The protective practices identified across participant interview accounts fell broadly into three distinct, but related, thematic categories: principles, preparedness, and flexibility concerning the enactment of drug use practices. We defined the category ‘principles’ to include those normative practices which were routinely and often rigidly adhered to by participants. Principles were most often described prescriptively (e.g. “I actually had rules, it was [to] use clean needles…clear up after yourself…always” [C05]); though proscriptive principles were not uncommon (e.g. “I’m not sharing needles! - blatant, I’m not sharing. If it hurts your feelings, well tough, I’m not sharing” [C04]). Principles did not have to be inspired by specific motivations and could be described axiomatically (e.g. “I don’t know, there’s just something about me, I wouldn’t use other people’s filters” [L04]). We defined the category ‘preparedness’ to include any purposive act which was carried out based on a clear understanding of foreseeable circumstances, and the express desire to mitigate or avoid risks associated with such circumstances (e.g. “There’s always been some kind of back-up, whether it’s been a bag of morphine pills or methadone or gear…I rarely, rarely let myself get sick” [I02]). Lastly, ‘flexibility’ was defined as resilience, or adaptability, particularly when practices were adapted or abandoned in the face of either imminent or future risk (e.g. “Even if I’m withdrawing really badly I would never share a work, I’d put it on a bit of foil [to smoke] – I would never, ever take someone’s works” [C04]). We outline below the protective practices falling within these three categories.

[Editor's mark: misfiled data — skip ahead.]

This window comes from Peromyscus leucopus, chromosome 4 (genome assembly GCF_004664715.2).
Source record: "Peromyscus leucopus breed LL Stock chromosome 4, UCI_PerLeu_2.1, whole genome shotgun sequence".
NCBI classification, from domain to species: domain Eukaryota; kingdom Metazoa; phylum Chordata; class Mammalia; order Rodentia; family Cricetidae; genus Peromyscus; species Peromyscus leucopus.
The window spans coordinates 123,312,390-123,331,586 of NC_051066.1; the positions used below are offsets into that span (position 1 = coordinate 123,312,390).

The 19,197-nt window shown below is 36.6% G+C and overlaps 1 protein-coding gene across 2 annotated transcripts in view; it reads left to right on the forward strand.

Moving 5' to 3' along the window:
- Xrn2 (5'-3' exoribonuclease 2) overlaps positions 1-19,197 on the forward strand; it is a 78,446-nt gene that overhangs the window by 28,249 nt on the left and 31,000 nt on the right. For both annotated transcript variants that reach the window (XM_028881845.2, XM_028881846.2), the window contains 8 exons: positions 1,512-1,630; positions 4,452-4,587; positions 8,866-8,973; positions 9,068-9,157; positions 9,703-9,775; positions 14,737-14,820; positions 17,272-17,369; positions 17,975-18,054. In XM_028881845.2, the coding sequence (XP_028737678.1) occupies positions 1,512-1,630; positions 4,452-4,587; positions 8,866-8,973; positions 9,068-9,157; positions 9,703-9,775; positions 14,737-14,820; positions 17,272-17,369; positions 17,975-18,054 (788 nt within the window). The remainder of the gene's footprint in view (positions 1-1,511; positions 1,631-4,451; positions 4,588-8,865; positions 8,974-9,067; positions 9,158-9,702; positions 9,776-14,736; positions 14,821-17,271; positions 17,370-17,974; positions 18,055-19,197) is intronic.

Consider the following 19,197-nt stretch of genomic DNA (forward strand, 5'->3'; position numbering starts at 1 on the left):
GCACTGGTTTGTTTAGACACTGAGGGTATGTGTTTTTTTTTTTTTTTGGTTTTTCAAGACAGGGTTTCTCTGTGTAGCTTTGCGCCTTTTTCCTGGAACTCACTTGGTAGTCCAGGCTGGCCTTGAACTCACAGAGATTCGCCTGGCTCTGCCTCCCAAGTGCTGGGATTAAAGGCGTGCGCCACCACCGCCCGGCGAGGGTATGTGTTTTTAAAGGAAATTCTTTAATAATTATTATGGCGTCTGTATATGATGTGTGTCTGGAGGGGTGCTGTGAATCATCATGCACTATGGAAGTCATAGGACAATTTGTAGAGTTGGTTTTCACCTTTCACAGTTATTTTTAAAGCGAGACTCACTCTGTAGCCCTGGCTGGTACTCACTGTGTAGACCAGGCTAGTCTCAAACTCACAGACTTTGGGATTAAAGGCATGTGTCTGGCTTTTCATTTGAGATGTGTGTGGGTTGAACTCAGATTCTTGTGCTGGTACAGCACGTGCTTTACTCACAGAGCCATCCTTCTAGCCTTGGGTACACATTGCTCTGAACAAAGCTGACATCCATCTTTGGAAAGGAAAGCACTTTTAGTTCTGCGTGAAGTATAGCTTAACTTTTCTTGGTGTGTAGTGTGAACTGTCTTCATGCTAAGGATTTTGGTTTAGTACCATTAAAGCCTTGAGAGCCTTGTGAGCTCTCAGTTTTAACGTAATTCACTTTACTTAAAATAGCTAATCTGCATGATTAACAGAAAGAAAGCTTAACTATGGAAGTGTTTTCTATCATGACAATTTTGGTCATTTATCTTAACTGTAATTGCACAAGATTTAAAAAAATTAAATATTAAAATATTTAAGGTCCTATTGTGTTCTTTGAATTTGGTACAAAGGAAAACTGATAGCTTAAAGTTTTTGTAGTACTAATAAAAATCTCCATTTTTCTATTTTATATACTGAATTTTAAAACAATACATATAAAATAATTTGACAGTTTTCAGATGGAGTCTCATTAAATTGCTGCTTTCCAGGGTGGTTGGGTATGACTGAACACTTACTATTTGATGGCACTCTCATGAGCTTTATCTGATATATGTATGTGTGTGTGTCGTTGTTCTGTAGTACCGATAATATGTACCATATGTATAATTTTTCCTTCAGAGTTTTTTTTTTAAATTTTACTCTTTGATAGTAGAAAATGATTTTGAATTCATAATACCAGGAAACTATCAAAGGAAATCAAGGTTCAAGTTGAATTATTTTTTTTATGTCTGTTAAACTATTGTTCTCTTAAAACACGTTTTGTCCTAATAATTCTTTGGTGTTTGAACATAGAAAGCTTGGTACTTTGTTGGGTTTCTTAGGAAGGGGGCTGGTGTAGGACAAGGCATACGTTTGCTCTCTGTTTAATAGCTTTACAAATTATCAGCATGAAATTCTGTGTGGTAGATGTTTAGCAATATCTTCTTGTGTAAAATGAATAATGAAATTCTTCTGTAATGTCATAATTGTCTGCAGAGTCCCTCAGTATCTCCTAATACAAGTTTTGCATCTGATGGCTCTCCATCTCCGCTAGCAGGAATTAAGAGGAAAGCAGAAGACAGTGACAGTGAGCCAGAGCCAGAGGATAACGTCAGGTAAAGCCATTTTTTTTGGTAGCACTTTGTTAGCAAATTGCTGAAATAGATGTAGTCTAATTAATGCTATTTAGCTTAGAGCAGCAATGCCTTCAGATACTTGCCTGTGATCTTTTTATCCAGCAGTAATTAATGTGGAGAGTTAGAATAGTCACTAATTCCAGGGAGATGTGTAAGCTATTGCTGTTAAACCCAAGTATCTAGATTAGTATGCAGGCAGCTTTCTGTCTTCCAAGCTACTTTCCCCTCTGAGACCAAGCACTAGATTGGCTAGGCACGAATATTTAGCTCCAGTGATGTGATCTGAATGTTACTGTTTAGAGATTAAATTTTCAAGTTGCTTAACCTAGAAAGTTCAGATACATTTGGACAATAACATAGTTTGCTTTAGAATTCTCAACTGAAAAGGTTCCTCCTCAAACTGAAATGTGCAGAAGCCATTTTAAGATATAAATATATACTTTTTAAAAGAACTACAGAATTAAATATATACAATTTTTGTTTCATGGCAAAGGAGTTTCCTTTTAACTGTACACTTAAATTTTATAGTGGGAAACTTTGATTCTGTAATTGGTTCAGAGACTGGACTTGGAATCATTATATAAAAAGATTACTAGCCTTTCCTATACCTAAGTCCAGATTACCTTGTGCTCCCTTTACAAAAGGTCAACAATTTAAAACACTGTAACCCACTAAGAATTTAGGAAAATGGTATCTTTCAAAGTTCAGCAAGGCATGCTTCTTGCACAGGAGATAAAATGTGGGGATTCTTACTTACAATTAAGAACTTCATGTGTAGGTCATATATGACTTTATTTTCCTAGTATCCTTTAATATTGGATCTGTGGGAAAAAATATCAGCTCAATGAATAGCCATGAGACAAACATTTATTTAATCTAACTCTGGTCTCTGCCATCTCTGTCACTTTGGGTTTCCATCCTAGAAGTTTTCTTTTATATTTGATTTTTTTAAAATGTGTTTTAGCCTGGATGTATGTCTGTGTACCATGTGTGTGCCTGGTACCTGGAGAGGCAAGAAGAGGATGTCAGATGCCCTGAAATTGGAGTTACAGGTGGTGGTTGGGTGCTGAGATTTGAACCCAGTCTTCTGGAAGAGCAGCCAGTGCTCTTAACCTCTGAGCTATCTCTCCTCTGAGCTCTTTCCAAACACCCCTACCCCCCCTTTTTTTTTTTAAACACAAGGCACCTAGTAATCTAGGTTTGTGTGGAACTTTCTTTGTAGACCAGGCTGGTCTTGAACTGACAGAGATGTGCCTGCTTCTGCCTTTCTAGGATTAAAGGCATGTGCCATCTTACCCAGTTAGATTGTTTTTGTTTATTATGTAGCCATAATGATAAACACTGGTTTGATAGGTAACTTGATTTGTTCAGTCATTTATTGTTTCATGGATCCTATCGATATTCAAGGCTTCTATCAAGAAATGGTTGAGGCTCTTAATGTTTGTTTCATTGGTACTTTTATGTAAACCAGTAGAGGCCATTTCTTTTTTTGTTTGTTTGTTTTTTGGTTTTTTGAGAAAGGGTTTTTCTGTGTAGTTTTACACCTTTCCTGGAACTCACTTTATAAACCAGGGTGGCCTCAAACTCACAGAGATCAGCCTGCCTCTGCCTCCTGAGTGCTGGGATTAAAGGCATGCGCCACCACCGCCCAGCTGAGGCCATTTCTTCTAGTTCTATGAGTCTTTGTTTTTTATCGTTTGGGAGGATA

Rules about not sharing injecting equipment, and/or the disposal of needles/syringes.
Of the 37 participants 13 (35%) described having rules about not sharing injecting equipment or about disposing of needles/syringes. Among these 13 participants, rules included: never sharing filters (N = 4, 31%), not sharing needles/syringes (N = 4, 31%) or always using clean needles/syringes (N = 3, 23%), putting only one person’s sharps in the sharps container (N = 3, 23%), bending or snapping off the tip of the needle/syringe after use (N = 2, 15%), and not opening the sharps container to retrieve needles/syringes (N = 1, 8%).
Being in charge of mixing drugs and/or distributing the drug mix.
Three (8%) of the 37 participants reported always being in charge of mixing drugs (i.e. the preparation of drugs to render them suitable to inject, generally by dissolving powdered heroin into citric acid or vitamin C), or the distribution of drugs among other PWID once they had been mixed.
Separation and/or marking of injecting equipment.
Of the 37 participants in the study 17 (46%) described separating or marking their injecting equipment. Separating equipment included: meticulously allocating separate equipment for each user including a needle/syringe disposal bin in case it became necessary to re-use needles/syringes, hiding or locking up injecting equipment in the home, or injecting in different rooms in order to keep equipment separate. Marking included: burning needles/syringes, marking wrappers with initials, and habitually disposing of needles/syringes such that they could be identified if it became necessary to re-use (e.g. one partner habitually replaces the cap, while the other does not). The use of Nevershare™ syringes also indicated a desire to distinguish equipment as they are sold in multiple colours for the express purpose of reducing the risk of accidental sharing.  Separating equipment was practised by 10 (59%) of the 17 participants, four (24%) reported marking their equipment, and three (18%) both separated and marked their equipment.